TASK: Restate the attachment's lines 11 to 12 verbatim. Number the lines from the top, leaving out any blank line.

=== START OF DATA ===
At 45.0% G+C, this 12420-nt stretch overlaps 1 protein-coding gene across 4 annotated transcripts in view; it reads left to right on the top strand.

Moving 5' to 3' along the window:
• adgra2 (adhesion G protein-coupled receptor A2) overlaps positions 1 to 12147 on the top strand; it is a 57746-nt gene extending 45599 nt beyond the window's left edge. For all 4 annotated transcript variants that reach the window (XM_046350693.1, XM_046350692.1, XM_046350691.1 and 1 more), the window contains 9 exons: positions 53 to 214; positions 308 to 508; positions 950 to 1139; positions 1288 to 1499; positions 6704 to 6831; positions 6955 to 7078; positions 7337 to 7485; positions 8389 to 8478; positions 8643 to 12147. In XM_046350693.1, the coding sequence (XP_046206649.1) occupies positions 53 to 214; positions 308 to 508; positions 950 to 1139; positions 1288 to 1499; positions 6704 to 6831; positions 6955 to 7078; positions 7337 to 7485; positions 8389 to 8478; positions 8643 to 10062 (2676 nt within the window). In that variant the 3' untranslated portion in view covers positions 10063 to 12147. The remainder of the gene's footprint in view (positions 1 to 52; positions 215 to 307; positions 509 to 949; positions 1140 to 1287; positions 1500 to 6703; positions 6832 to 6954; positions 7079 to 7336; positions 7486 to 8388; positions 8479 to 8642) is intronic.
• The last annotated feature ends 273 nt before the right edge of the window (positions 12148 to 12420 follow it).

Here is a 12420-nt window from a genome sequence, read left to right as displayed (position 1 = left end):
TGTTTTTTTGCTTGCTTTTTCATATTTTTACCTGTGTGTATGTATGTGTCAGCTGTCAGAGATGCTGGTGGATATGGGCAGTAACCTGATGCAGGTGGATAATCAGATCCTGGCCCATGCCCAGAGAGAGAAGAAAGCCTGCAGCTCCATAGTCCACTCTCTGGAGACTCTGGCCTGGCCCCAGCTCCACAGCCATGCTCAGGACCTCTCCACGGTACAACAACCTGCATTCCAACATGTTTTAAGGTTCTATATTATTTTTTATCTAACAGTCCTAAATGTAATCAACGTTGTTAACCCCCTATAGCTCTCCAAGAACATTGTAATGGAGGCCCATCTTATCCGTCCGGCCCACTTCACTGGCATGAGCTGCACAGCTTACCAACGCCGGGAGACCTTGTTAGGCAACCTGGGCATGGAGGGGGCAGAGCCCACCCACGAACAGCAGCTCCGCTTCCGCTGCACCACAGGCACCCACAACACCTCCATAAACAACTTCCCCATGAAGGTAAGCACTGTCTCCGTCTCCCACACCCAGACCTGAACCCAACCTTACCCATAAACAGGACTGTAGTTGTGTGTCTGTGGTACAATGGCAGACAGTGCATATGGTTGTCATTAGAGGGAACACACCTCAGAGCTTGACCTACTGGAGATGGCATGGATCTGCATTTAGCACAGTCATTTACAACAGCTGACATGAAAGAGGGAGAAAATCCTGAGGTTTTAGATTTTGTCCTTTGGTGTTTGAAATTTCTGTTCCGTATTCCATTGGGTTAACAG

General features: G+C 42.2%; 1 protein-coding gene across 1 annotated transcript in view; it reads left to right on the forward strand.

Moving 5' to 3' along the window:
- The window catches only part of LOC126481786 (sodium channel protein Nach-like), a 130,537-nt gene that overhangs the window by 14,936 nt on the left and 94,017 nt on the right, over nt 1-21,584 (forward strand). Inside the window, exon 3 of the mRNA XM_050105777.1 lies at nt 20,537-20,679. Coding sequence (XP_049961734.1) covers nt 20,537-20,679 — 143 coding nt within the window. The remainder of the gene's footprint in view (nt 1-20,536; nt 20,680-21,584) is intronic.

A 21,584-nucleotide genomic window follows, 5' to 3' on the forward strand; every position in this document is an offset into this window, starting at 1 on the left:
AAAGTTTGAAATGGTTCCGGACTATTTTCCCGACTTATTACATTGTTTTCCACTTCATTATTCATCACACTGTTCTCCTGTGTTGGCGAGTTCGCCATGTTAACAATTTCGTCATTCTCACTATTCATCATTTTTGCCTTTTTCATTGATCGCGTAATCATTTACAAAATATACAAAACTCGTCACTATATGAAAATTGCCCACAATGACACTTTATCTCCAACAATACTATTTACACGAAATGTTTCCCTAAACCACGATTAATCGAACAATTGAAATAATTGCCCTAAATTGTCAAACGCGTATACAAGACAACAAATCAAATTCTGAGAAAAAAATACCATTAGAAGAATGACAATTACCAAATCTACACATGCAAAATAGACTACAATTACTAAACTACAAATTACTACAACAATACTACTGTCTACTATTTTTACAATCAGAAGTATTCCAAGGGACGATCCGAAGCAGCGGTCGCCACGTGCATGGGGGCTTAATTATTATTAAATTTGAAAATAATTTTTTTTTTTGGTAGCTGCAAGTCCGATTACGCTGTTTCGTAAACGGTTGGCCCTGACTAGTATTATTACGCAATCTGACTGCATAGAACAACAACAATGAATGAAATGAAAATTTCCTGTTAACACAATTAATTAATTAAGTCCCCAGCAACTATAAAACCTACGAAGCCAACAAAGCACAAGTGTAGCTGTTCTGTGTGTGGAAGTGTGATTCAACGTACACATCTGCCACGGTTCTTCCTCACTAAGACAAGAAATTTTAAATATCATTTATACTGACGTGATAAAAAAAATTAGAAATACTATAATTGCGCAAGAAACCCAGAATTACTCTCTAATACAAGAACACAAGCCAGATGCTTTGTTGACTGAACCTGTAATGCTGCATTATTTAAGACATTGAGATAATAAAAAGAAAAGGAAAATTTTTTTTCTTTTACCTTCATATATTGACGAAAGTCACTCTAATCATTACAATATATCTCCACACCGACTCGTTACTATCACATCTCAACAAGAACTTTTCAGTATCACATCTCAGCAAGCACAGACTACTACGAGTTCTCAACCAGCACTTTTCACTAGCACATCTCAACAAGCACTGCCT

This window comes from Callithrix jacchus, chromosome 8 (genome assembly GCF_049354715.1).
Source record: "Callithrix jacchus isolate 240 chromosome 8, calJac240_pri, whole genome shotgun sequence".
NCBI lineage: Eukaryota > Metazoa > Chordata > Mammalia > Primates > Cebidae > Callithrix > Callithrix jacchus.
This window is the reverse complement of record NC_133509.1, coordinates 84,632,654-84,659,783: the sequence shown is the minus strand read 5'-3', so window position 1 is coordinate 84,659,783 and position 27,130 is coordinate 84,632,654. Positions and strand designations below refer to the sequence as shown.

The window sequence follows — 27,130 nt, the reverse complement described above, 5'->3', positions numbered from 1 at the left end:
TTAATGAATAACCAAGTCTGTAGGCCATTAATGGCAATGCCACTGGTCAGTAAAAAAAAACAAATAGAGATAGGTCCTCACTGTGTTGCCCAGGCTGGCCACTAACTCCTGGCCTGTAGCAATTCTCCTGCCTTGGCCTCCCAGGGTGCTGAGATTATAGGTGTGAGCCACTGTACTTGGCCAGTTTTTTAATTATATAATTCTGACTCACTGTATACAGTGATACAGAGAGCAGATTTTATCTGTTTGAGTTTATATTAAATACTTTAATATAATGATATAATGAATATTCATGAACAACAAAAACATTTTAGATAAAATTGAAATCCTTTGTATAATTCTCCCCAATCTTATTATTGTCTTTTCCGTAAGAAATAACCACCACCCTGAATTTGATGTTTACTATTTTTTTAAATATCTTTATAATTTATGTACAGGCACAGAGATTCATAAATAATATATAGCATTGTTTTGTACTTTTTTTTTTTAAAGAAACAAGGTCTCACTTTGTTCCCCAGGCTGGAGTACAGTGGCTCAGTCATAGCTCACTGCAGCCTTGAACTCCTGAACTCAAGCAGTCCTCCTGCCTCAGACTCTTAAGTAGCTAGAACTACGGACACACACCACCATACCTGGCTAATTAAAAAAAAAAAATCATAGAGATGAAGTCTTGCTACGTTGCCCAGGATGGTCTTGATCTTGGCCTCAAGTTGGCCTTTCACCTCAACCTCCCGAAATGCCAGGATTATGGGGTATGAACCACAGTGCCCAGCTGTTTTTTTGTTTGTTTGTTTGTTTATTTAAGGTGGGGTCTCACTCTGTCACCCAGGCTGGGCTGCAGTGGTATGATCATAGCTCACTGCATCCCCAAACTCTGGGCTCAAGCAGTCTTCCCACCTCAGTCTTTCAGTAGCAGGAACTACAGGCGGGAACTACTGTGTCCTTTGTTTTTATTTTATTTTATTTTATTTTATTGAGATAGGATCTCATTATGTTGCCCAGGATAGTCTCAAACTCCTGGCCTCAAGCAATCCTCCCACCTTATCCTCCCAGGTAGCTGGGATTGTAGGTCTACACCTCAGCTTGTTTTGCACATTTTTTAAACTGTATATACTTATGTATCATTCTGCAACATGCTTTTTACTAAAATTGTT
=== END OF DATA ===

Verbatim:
AAAGTTTGAAATGGTTCCGGACTATTTTCCCGACTTATTACATTGTTTTCCACTTCATTATTCATCACACTGTTCTCCTGTGTTGGCGAGTTCGCCATGTTAACAATTTCGTCATTCTCACTATTCATCATTTTTGCCTTTTTCATTGATCGCGTAATCATTTACAAAATATACAAAACTCGTCACTATATGAAAATTGCCCACAATGACACTTTATCTCCAACAATACTATTTACACGAAATGTTTCCCTAAACCACGATTAATCGAACAATTGAAATAATTGCCCTAAATTGTCAAACGCGTATACAAGACAACAAATCAAATTCTGAGAAAAAAATACCATTAGAAGAATGACAATTACCAAATCTACACATGCAAAATAGACTACAATTACTAAACTACAAATTACTACAACAATACTACTGTCTACTATTTTTACAATCAGAAGTATTCCAAGGGACGATCCGAAGCAGCGGTCGCCACGTGCATGGGGGCTTAATTATTATTAAATTTGAAAATAATTTTTTTTTTTGGTAGCTGCAAGTCCGATTACGCTGTTTCGTAAACGGTTGGCCCTGACTAGTATTATTACGCAATCTGACTGCATAGAACAACAACAATGAATGAAATGAAAATTTCCTGTTAACACAATTAATTAATTAAGTCCCCAGCAACTATAAAACCTACGAAGCCAACAAAGCACAAGTGTAGCTGTTCTGTGTGTGGAAGTGTGATTCAACGTACACATCTGCCACGGTTCTTCCTCACTAAGACAAGAAATTTTAAATATCATTTATACTGACGTGATAAAAAAAATTAGAAATACTATAATTGCGCAAGAAACCCAGAATTACTCTCTAATACAAGAACACAAGCCAGATGCTTTGTTGACTGAACCTGTAATGCTGCATTATTTAAGACATTGAGATAATAAAAAGAAAAGGAAAATTTTTTTTCTTTTACCTTCATATATTGACGAAAGTCACTCTAATCATTACAATATATCTCCACACCGACTCGTTACTATCACATCTCAACAAGAACTTTTCAGTATCACATCTCAGCAAGCACAGACTACTACGAGTTCTCAACCAGCACTTTTCACTAGCACATCTCAACAAGCACTGCCT

This window comes from Callithrix jacchus, chromosome 8 (genome assembly GCF_049354715.1).